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Exposition: Cape Central Director of Bands Discusses the School's Band Program

Gifford and LaMar.jpg
Dan Woods
Dr. Robert Gifford interviewing Josh LaMar, Director of Bands for the Cape Public Schools.

Gifford: This is Robert Gifford, your host for Strike Up the Band. It's a pleasure and honor for this week's show to have Josh LaMar with us. He's the Director of Bands for the Cape Public Schools. Welcome, Josh.

LaMar: Thank you, sir. Thanks for having me.

Gifford: Well, it's great to have you here. And I think it would help the listeners if you could tell us a little bit about your band program in the Cape schools.

LaMar: Sure. So at Cape Public Schools, we start our beginners in seventh grade. We actually have two parts of our instrumental program. We have an orchestra that has been around since about 1912. And then we have a band program that's been around — that was started by that orchestra director — Frieda Rieck, probably around 1923-1924. So next year, we should be coming up on our 100th anniversary Gifford: Oh, boy. LaMar: So but yeah, we have a junior high program, that's seventh and eighth and then we have a high school program that's nine through twelve.

And with our program in Cape Public Schools, I'm very fortunate to get to work with two other gentlemen, Mr. Billy Keys and Michael Harrer, and they both split up the program. Billy works real hard with our brass students and Michael Harrer works with our woodwind students and I get to work with our percussion so I think that's one of the biggest factors of our success is being able to break the instruments down by section and get to do some real detail work with the students especially at the beginning level.

Gifford: Well, so 100 years you don't look that old. Maybe you were in the band and I think Frieda Rieck ended up in the music department on campus at one point. LaMar: I think she did. Gifford: Yeah, so that name is familiar.

LaMar: I think that's why she left the old high school that was at Schulz. Gifford: And she left to take a position at [Southeast Missouri State] University.

Gifford: What would you say you're the most proud or what are some things you are very proud of your program and your students?

LaMar: Well, I think we have a have had a long tradition of a really strong marching band — competitive marching band, and that really came came around in the 1980s. And I would like to give Neil Casey credit for that. He really put [in] a lot of effort. So since I've been around I would like to think that I'm you know, trying to keep our programs strong for his history, and I think he's done a whole lot. I also think that we have a good jazz program, too. Bill Ewing in ,the 70s 60s and 70s contributed greatly to that. We have a lot of people in our community that was a part of of Ewing's jazz program. And, you know, I don't think we're as nearly as good as they were probably but you know, our jazz program and our marching band.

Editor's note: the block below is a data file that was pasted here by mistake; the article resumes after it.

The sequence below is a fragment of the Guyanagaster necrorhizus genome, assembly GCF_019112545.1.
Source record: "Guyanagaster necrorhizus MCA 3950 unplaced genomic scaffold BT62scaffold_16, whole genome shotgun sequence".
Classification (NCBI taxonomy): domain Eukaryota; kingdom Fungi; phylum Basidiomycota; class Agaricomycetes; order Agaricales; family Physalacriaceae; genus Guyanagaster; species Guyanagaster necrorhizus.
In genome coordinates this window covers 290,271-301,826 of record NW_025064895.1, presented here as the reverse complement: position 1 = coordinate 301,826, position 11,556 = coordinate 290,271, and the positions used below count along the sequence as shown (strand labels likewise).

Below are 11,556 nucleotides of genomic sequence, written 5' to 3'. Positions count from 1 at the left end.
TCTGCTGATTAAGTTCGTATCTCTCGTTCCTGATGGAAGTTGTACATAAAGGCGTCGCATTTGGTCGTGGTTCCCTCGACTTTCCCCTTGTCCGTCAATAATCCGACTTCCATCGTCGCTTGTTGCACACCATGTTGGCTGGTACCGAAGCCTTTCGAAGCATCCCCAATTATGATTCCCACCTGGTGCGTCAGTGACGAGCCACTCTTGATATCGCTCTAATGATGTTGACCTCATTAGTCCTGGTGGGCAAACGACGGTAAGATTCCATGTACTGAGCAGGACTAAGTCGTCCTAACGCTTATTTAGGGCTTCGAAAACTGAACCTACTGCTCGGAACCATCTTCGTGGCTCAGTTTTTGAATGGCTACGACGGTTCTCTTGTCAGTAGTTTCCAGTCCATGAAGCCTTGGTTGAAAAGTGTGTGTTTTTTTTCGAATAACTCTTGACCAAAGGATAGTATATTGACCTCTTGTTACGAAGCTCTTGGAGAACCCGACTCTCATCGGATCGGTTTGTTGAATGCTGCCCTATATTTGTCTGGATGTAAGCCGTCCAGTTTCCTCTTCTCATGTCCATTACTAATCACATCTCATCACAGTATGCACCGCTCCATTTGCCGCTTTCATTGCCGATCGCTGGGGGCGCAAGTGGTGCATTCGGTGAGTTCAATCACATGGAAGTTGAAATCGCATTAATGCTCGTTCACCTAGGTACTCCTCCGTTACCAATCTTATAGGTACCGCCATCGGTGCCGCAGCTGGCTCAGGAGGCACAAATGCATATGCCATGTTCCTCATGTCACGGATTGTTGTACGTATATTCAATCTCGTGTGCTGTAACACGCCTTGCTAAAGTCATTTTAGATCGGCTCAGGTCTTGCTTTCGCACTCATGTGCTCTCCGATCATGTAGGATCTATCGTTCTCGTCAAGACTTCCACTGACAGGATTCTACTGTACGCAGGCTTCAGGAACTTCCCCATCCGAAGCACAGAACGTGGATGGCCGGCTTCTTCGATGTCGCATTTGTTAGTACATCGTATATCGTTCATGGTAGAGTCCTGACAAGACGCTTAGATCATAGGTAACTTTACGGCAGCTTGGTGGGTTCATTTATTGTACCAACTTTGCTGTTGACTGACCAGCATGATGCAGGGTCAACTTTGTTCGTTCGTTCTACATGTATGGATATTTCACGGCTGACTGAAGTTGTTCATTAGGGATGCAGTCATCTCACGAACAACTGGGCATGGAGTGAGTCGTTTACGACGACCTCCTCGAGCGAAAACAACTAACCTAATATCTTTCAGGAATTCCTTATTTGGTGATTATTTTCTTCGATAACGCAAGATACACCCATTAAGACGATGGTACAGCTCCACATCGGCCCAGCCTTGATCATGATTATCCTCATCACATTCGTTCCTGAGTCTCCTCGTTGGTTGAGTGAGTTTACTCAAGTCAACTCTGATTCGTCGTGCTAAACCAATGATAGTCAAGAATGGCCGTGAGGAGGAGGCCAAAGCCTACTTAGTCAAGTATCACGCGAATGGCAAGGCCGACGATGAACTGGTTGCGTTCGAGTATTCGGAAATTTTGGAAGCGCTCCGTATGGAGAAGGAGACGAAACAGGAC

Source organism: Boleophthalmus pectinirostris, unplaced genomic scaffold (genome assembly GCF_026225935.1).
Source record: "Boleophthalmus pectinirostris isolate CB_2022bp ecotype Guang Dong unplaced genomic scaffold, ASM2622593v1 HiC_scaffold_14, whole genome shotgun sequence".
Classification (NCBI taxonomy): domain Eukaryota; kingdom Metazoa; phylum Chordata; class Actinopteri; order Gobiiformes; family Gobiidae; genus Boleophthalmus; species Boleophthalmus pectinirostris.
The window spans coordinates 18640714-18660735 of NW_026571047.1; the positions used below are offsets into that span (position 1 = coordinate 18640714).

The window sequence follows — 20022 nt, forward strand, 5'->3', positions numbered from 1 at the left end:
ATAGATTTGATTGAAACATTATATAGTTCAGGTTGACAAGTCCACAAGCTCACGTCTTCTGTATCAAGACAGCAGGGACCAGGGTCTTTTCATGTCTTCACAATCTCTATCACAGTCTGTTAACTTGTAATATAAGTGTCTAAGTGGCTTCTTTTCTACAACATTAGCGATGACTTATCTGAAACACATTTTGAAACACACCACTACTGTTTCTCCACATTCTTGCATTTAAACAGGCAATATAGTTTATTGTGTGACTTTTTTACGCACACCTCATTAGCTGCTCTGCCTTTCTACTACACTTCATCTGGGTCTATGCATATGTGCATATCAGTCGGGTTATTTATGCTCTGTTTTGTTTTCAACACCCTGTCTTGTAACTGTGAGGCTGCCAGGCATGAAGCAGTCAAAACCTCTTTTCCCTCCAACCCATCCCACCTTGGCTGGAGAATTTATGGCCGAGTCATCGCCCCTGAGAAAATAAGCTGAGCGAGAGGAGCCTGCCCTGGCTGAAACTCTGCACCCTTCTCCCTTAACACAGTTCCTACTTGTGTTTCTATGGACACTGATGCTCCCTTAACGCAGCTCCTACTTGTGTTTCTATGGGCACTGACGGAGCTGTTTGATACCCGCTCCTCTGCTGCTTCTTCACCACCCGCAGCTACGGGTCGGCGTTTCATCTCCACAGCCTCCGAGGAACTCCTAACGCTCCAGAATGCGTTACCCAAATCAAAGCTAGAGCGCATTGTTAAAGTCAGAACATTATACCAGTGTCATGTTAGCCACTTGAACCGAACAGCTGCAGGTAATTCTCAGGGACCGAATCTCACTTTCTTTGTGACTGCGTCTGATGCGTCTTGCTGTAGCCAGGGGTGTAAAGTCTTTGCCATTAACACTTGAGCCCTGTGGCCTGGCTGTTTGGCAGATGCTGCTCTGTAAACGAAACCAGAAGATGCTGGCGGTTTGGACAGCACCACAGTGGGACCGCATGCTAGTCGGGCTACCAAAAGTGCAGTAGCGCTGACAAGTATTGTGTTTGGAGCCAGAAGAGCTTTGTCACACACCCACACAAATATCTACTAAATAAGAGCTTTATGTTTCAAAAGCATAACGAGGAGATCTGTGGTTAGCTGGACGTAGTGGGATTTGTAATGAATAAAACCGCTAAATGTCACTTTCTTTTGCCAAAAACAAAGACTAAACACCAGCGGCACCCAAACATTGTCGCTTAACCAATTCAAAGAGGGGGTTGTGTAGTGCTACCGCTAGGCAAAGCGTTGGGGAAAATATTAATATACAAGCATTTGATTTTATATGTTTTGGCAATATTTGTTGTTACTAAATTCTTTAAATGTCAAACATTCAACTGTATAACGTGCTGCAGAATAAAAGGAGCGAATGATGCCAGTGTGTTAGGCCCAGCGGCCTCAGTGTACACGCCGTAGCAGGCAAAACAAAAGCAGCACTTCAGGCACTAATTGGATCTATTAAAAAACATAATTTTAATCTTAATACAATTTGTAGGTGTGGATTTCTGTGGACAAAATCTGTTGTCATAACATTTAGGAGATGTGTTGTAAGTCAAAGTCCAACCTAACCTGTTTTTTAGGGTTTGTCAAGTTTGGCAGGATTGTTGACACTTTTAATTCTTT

Gifford: Okay, that's, that's wonderful. What do you feel, or what do you foresee as the future? I mean, we've all been through the COVID and all kinds of things have been said about education. All kinds of things have been said about technology, replacing live music and so forth. What do you see as a future of public school bands in our country?

LaMar: Oh, well, one of the things that I've noticed since I started teaching in 1999 was the integration of music technology and there's been a lot of sound reinforcements that have come into play, not only in marching band, but on our stage concert band. One of the things that I've noticed from our concert band music to our percussion ensembles is there's play along tracks that kind of add this extra level of just it's just a new new sonority that you couldn't achieve with just wind instruments. And I'm sure some people really won't like that — you can't make everybody happy, but our our kids really like the integration of that.

Gifford: Sure, because there's what's it's what's happening, so to speak, in the real world. Do you have any upcoming concerts that you would like to mention?

LaMar: We always do a pre-contest concert at Kinder Performance Hall, the first week of March so it's gonna be the first Thursday of March. And then we do that concert to get ready for the state large ensemble contest, which is on March 14 at the River Campus.

Gifford: I want to thank you so much from all of us, so to speak, from all of your students and the parents that you've worked with over the years for what you've done for young people and in our state, in our country, our community, and your dedication and hard work. And so, I want you to feel that you're very much appreciated. Because I understand completely the long hours that you spend, but then there's such a reward in seeing the students make the progress. I want to thank Mr. Lamar for joining us this week with information about the band program in the Cape Girardeau Public Schools.

Dr. Robert Gifford holds degrees from the Universities of Kansas, Michigan and Iowa, and has completed post-graduate studies at Oberlin Conservatory and Loma Linda University. He spent four years as a member of the USAF Strategic Air Command Band and has been a teacher/conductor for more than 50 years, which included 25 years as Director of Bands at Southeast.